Relevance of the Indicator

Eutrophication assessment

The status of eutrophication is assessed using several core indicators. Each indicator focuses on one important aspect of the complex issue. In addition to providing an indicator-based evaluation of the water clarity, this indicator also contributes to the overall eutrophication assessment along with the other eutrophication core indicators.


Policy relevance

Eutrophication is one of the four thematic segments of the HELCOM Baltic Sea Action Plan (BSAP) with the strategic goal of having a Baltic Sea unaffected by eutrophication (HELCOM 2007). Eutrophication is defined in the BSAP as a condition in an aquatic ecosystem where high nutrient concentrations stimulate the growth of algae which leads to imbalanced functioning of the system. The goal for eutrophication is broken down into five ecological objectives, of which one is "clear water", possible to assess using Secchi depth as a proxy.

The EU Marine Strategy Framework Directive (Anonymous 2008) requires that "human-induced eutrophication is minimized, especially adverse effects thereof, such as losses in biodiversity, ecosystem degradation, harmful algal blooms and oxygen deficiency in bottom waters" (Descriptor 5). 'Photic limit (transparency) of the water column' is listed as a criteria element for assessing the secondary criterion D5C4 'The photic limit (transparency) of the water column is not reduced, due to increases in suspended algae, to a level that indicates adverse effects of nutrient enrichment'.

The EU Water Framework Directive (Anonymous 2000) requires good ecological status in the European coastal waters. Good ecological status is defined in Annex V of the Water Framework Directive, in terms of the quality of the biological community, the hydromorphological characteristics and the chemical characteristics, including water clarity.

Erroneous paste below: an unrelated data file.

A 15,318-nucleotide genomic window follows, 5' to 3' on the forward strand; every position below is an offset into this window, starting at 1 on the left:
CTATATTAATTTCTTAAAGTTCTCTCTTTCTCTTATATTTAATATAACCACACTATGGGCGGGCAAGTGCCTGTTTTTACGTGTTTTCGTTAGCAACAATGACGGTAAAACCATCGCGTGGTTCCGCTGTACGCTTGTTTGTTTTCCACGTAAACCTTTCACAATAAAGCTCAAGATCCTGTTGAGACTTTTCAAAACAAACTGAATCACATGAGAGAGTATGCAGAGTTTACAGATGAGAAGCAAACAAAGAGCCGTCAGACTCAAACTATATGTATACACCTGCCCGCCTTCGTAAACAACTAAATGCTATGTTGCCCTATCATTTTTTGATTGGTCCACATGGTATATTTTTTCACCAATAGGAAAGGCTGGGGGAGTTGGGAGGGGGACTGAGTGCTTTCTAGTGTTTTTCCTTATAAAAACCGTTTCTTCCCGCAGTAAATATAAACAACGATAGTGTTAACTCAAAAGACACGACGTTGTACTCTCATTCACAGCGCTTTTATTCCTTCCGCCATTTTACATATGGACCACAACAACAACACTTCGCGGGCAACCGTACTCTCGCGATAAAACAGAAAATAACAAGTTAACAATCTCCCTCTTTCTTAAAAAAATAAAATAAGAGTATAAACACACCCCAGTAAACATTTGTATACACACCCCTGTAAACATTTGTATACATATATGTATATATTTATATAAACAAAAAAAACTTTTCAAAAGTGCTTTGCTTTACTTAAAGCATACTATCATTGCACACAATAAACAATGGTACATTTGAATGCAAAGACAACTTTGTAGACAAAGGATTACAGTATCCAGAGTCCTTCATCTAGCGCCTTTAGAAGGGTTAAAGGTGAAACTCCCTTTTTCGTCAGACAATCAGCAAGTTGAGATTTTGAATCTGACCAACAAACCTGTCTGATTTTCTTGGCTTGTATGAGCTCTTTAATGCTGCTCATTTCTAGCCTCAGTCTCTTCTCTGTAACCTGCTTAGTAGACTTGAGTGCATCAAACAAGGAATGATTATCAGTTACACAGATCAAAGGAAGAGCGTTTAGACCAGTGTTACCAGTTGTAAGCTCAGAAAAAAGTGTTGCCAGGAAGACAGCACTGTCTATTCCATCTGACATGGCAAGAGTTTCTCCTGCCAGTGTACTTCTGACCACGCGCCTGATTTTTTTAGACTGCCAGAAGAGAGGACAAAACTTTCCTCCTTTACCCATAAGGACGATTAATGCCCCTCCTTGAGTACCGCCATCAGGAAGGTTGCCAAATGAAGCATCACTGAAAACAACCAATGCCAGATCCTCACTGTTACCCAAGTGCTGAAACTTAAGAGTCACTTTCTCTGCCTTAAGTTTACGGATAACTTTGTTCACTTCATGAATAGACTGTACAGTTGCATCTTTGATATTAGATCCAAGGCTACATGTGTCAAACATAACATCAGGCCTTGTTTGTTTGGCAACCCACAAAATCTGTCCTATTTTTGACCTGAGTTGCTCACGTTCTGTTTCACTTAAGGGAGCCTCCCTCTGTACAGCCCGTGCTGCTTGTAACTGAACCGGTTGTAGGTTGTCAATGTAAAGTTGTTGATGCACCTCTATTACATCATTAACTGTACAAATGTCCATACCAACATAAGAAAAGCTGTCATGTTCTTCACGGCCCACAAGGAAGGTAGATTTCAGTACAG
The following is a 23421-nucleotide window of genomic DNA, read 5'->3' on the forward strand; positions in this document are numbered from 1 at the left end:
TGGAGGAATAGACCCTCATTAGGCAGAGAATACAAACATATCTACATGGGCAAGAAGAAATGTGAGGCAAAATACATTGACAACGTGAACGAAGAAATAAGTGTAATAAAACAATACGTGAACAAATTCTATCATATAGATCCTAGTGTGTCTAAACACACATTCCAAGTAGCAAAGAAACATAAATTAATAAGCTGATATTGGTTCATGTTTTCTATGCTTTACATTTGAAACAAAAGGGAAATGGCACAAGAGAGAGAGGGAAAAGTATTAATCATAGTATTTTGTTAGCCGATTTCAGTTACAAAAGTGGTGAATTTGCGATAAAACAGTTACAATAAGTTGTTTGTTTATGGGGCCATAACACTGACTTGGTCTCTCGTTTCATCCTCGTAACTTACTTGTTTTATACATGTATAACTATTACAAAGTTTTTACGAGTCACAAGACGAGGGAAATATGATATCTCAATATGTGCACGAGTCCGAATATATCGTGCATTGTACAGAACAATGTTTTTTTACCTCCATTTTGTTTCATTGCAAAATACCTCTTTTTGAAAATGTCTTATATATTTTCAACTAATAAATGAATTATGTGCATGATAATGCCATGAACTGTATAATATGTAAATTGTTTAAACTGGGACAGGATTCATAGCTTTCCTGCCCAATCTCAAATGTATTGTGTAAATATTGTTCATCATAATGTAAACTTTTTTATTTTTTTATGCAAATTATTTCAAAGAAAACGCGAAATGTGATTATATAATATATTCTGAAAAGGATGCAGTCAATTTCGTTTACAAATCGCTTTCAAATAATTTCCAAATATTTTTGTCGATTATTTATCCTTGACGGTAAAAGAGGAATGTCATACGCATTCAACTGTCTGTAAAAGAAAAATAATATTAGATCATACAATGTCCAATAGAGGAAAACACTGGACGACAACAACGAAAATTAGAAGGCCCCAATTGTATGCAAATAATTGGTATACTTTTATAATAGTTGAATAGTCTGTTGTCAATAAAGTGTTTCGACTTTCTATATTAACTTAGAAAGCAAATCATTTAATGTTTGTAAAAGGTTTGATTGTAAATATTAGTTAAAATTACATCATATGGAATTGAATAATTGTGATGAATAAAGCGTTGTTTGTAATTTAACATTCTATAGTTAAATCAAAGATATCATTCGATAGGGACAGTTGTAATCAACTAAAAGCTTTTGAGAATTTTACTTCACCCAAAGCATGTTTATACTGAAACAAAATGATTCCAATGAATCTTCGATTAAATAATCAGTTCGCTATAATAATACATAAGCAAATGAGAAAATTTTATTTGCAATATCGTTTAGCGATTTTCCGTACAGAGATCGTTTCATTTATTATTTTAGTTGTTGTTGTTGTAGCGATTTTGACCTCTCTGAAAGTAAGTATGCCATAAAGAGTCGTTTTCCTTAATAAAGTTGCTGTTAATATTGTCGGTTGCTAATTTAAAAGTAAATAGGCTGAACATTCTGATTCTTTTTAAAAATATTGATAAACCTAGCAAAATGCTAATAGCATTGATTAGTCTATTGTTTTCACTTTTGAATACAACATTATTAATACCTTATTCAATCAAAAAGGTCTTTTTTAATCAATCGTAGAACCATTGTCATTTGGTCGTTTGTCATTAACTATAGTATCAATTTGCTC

Role of water clarity in the ecosystem

Water clarity is affected mainly by the concentration of particles causing scattering of light, therefore enhancing light absorption. Light absorption is mainly due to water itself, chromophoric dissolved organic matter (CDOM), detritus and to phytoplankton. The concentration of detritus particles and CDOM is the result of organic matter accumulated over time due to high nutrient loadings and in particular in the eastern Baltic Sea to a high natural contribution of humic materials from rivers draining peat land and forested areas. Eutrophication increases light attenuation, through nutrients increasing the amount of living organisms. Turbid waters affect the ecosystem through decreases in light availability below the surface.


Relevance figure 1. Simplified conceptual model for water clarity in the Baltic Sea.


Human pressures linked to the indicator

  General MSFD Annex III, Table 2a
Strong link

Substances, litter and energy

- Input of nutrients – diffuse sources, point sources, atmospheric deposition

Weak link

Substances, litter and energy

- Input of organic matter – diffuse sources and point sources

Water clarity in the Baltic Sea is affected mainly by the concentration of phytoplankton and chromophorous dissolved organic matter (CDOM). Of these, phytoplankton concentration is directly linked to anthropogenic pressures, ie. nutrient increase.